St Andrew Blog

Open Your Heart

hearts forweb

Sometimes we are “cracked wide open” by life; by the experiences we have; by the suffering that happens to come our way.  We know this is part of life.  We know that God doesn’t somehow single us out for pain or loss.  It’s just the way the world works.  Some of it is the result of the choices, good and bad, that we make.  Some of it just IS. 

We’re cracked open in different ways.  Sometimes it’s the loss of a relationship.  Sometimes it’s the loss of a dream—a dream of who you thought you’d be and what you thought you’d do.  Sometimes an illness is what breaks us open or the experience of cancer and treatments or an accident that changes everything. 

Whatever the cause, we often feel defenseless.  We are taken down to the most elemental level.  We are stripped bare.  These moments focus us on what’s essential in our lives.  They show us what—and who—matters most. 

And this is why there is such a deep spiritual dimension to having our hearts opened—or even broken.  An open heart is a sign of our willingness to be vulnerable.  It’s an indication that you are not withholding a single part of you.  It’s an announcement that you are “all in.”  It’s like saying to God, “I give my whole self to you.”  And that’s when God can really get to work.  That’s when God can lead and shape and work with us.

So if you feel brokenhearted sometimes or if you feel like life has laid bare your heart, take comfort in the fact that God is with us as much in our vulnerability as in our strength.  God is with us as much in our pain as in our joy.  God enters our open, sometimes broken hearts.

Open My Hands

There are books of the bible that I turn to more often than others.  Like everyone, I have my “canon within the canon,” so to speak.  I love the gospels, but probably favor Luke for its insistence on Jesus’ preferential option for the least of these, for those on the margins.  I also look to Romans for a theology of grace and to Philippians, where Paul exhorts a Christian community in Greece to encourage one another, to pray for one another, and to rejoice together.  I have to say,I DON’T generally turn to the Old Testament/Hebrew Bible book of Deuteronomy.  I’ve always thought of the book as a book of laws.  So somehow through the years, I’ve missed this gem of a text which was our scripture reading for Sunday:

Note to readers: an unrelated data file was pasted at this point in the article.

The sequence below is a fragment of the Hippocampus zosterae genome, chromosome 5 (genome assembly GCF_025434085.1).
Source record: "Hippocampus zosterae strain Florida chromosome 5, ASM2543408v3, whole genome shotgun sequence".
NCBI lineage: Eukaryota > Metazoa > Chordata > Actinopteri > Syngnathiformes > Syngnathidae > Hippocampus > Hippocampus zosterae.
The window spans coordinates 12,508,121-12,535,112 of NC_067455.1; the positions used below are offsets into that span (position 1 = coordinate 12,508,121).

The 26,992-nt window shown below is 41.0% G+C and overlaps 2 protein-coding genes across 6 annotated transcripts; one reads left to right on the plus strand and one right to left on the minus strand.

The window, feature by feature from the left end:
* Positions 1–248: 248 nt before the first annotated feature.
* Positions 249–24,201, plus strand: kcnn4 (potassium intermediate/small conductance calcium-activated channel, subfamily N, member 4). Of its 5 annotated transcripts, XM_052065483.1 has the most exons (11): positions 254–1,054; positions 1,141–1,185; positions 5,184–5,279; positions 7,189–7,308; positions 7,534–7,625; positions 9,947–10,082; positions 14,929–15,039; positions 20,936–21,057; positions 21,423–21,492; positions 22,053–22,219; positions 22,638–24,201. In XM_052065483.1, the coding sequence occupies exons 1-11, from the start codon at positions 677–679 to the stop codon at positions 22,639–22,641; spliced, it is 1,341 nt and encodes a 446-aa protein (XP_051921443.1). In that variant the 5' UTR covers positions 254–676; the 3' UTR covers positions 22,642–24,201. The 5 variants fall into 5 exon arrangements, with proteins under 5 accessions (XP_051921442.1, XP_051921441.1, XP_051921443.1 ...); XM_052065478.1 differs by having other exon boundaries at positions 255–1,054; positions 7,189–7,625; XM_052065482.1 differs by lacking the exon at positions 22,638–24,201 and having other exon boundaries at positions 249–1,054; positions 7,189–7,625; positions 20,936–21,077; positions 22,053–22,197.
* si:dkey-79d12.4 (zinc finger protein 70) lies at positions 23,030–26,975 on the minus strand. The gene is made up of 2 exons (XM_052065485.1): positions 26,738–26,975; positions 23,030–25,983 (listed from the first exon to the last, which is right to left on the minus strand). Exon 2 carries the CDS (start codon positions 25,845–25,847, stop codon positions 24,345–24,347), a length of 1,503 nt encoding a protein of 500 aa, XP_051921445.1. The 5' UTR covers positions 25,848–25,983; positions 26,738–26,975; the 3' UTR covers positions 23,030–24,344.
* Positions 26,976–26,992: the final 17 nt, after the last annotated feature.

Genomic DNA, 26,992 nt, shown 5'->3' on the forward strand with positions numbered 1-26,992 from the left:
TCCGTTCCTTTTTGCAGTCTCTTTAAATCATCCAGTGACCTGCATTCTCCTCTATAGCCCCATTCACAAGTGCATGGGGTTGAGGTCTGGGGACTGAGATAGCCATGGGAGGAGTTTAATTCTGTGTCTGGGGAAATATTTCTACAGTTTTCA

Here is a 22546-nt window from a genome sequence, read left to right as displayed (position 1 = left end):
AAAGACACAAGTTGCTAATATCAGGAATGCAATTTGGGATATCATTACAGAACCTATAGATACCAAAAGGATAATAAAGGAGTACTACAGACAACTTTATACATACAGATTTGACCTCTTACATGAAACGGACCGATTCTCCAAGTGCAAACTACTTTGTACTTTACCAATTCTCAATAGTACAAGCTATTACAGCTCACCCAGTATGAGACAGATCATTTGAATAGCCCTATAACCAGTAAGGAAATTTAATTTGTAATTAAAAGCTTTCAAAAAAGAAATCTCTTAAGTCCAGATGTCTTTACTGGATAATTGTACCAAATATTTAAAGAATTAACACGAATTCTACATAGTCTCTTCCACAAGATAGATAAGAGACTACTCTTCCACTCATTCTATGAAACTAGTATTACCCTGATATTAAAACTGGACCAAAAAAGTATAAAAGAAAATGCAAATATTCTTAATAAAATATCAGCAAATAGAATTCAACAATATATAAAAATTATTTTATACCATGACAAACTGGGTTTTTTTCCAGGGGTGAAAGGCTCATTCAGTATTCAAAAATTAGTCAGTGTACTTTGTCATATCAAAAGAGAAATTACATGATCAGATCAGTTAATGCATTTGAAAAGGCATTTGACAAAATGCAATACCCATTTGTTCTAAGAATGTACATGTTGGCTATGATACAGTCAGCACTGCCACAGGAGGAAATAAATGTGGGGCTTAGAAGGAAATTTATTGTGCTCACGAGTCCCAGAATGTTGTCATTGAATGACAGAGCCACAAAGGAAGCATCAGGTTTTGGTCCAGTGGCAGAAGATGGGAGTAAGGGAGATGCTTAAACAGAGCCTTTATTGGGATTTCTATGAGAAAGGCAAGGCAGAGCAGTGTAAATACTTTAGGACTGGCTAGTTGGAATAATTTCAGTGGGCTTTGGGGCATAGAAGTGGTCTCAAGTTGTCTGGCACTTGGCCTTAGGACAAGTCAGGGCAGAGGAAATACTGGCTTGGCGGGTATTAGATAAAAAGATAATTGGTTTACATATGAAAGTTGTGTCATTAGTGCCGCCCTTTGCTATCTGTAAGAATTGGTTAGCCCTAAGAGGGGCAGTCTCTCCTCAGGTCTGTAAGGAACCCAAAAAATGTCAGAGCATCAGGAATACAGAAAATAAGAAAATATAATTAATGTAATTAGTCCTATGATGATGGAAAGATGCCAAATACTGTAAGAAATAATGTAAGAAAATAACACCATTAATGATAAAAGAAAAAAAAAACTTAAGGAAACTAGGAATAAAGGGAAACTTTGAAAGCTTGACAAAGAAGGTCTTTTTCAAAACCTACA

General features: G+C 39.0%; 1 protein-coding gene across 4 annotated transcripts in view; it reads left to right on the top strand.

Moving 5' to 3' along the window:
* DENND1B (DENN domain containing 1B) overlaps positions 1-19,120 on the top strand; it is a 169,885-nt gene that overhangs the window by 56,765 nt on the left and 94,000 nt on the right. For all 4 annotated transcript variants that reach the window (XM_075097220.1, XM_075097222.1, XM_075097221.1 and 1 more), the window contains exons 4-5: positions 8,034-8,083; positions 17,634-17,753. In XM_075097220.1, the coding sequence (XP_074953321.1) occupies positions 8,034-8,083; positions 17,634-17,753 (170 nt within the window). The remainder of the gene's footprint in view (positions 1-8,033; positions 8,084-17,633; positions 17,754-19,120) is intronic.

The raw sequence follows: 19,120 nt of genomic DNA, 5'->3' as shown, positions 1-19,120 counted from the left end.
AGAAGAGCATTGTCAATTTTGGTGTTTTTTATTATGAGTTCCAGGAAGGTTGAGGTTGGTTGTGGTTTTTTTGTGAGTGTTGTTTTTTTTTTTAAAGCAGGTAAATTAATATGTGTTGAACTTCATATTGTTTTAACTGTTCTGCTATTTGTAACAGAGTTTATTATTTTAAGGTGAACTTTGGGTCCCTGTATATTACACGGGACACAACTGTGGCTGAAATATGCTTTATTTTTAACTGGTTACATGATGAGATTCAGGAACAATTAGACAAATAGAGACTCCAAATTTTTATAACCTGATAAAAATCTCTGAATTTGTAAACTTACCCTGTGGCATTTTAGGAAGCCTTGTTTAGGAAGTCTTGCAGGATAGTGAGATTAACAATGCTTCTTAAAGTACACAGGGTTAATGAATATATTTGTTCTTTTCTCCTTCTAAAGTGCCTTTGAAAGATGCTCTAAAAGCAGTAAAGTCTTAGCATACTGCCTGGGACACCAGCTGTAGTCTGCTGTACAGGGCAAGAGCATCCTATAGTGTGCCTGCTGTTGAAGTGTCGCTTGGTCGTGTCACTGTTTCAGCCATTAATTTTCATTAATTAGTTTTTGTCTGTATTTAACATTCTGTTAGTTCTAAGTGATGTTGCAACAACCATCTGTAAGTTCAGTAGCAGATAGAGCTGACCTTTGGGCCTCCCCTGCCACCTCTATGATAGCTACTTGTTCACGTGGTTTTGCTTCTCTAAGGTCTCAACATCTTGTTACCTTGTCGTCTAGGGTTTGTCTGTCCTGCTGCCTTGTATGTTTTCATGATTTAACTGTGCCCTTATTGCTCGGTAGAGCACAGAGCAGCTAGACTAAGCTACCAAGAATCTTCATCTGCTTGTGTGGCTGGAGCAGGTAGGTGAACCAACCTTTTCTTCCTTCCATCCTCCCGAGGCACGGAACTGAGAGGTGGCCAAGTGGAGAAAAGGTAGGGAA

Deuteronomy 15:7-11

7 If there is among you anyone in need,

a member of your community in any of your towns

 within the land that the Lord your God is giving you,

do not be hard-hearted or tight-fisted

towards your needy neighbor.

8You should rather open your hand,

willingly lending enough to meet the need,

whatever it may be. 9Be careful that you do not

entertain a mean thought, thinking,

‘The seventh year, the year of remission, is near’,

and therefore view your needy neighbor with hostility

and give nothing;

your neighbor might cry to the Lord against you,

and you would incur guilt.

10Give liberally and be ungrudging when you do so,

for on this account the Lord your God will bless you in all your work and in all that you undertake.

11Since there will never cease to be some in need on the earth,

I therefore command you,

 ‘Open your hand to the poor and needy neighbor in your land.’

Open Our Ears

Open Our Ears

 “The Lord God has given me the tongue of a teacher,

that I may know how to sustain the weary with a word.

Morning by morning he wakens—wakens my ear

to listen to those who are taught.

The Lord God has opened my ear,

And I was not rebellious,
I did not turn backward.”

Ancient Greek philosophy notes that we have two ears and one mouth—so that we can listen twice as much as we speak!  That’s a lesson I’m still trying to learn . . . . .  That’s why this week’s theme speaks to me.  The verse above talks about the value of words; of being able to “sustain the weary with a word.”  But it also reminds us that God wakens not only our mouths for speaking, but our ears for listening. 

Jesus also reminds us that sometimes we don’t listen OR we listen but don’t understand.  Opening our ears isn’t always as easy as it sounds, but it’s one of the ways God wants us to be open.  It’s one of the ways God opens us.

How will you listen for God this week?  How will you open your ears to hear the good news of the grace of God?  To hear the stories of others in need?  To listen to the feelings behind the words of those you love?  

Open Our Eyes

bulletineyeOpen Our Eyes

On Sunday, Knute Ogren from Camp Calumet (…if you don’t know about Calumet, learn more about this transformative camp at calumet.org…) told us a story about a restaurant he used to go to a few times a week. He’d sit at the bar, and while he was at that bar, he’d have conversations with the folks who worked there or the person who sat a few bar stools away. And it turned out, that those conversations were amazing and transforming. All because they actually saw one another.

How often do we not see people around us? We’re caught in our own little bubble, trying to get back to work after a lunch break, that we don’t notice the young man sitting on the curb with his head in his hands. We’re trying to get through the line at the grocery store as quick as possible that we miss the frantic face of the cashier. Maybe we purposefully look away, or make assumptions, or judge the person who doesn’t meet our standards.

We hear in Genesis that all of us are created in the image of God. Which means that God is in that young man sitting on the curb…and that grocery store worker…and that person we unfairly judge…and sitting at the bar in a restaurant. Let’s slow down and open our eyes, so we can see God all around us. And we’ll be transformed by who we see.